The Rise and Decline of the American Militia System

The Rise and Decline of the American Militia System

The Rise and Decline of the American Militia System

The Rise and Decline of the American Militia System

Synopsis

"The American militia system fulfilled many roles in colonial America. It offered protection for the colonists, provided a sense of community to the new settlers, and was an instrument of integration for subsequent immigrants. In the Revolution the militia did home-guard duty and acted as a reservoir of trained manpower for the Continental Line, although many militiamen fought alongside the regular army in crucial engagements. The emergence of a true standing army, and the general failure of the militia in the War of 1812, led to decreased reliance upon it. After 1900, Elihu Root demanded that the militia law and training be revised, leading to a nationalization of the system and the replacement of traditional militias with the national guard system. By World War I, the dual enlistment clause made militiamen simultaneously members of the militias of their own states and members of a national militia that could be deployed as the federal government chose. Still, as recently as the 1980s the national government and the states clashed over the training of militias beyond the nation's boundary." Title Summary field provided by Blackwell North America, Inc. All Rights Reserved

Excerpt

The publication of this book marks the third part of my study of man and arms. in the first I studied the U. S. Constitution and its historical background; in the second I studied man and arms and the hunt in this book we will look at men organized into groups, known as militia, training to protect their homes and property. When my study of firearm legislation and the right to keep and bear arms, Our Vanishing Freedom, was published there had been only three books and two law review articles published on the subject. Likewise, when I published my study of firearms and hunting, The Right to Hunt, there were only a few other studies of this aspect of hunting, none of the scholarly type. There have been only a few studies of the militia to date, none concerned with the aspects with which we are concerned here.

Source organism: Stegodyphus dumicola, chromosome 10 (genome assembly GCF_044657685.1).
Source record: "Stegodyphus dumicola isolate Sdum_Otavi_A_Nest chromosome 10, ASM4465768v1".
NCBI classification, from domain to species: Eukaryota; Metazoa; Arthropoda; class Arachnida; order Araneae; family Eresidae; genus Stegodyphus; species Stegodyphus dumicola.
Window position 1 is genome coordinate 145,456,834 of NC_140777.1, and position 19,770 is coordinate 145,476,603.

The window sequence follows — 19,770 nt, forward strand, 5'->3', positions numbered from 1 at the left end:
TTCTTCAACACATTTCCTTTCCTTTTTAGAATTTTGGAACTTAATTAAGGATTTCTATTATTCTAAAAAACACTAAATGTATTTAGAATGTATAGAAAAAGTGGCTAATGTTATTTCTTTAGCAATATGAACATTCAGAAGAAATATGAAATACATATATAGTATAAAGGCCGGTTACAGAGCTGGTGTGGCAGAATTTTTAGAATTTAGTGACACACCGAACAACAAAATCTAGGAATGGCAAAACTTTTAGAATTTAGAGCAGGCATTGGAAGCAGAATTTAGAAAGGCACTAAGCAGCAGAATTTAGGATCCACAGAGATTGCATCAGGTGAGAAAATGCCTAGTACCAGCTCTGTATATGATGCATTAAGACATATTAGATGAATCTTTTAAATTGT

Most studies of the right to keep and bear arms published heretofore have incorrectly assumed that the Second Amendment to the U. S. Constitution and similar provisions in state constitutions were designed exclusively to protect militia rights, or the right of states to form, train, arm, discipline and appoint officers to the militias. the vast majority of the published articles that favor an individual right to keep and bear arms have assumed that the only way individuals have a right to have arms is as a member of the militia. This would seem to invalidate the right to bear arms of conscientious objectors (who may wish to hunt or shoot recreationally), those over or under the age for militia service, women, those physically unfit for militia duty, and any other person who is not a member of the militia.

A review of the relationship between man and arms is pertinent here. First, in any system of limited government, such as that found in America and based on John Locke and Thomas Jefferson and their respective views of the open society, there is the assumption that a person's property can be secure from arbitrary seizure and capricious controls. Does government have the right to arbitrarily, actually, or effectively confiscate an individual's arms? in the western liberal tradition it is very difficult to respond in the affirmative. Guns have been the legitimate tool for two lawful human activities: self-protection and recreational shooting.

Hunting rights were once reserved for kings and their courts, but with the expansion of liberal values, all humans acquired the right to hunt. As we shall see when we discuss the findings of the Arthur D. Little consulting firm, and as both classical and Renaissance writers such as Xenophon and Machiavelli knew, hunting skills are useful for the prospective soldier. But the reason one has the right to hunt has nothing to do with the formation of the community's militia. We would enjoy the right to hunt were there no improvement in the hunter's military skills. That hunting skills are useful to the armed forces is simply a desirable secondary effect of a citizen enjoying his hunting rights. the primary effect of hunting is to satiate the desire to track, locate, stalk, and kill wild animals.

Each person has a right to defend self, family, property, and even strangers and their property against an injury attempted by another party. the essential elements of protection . . .

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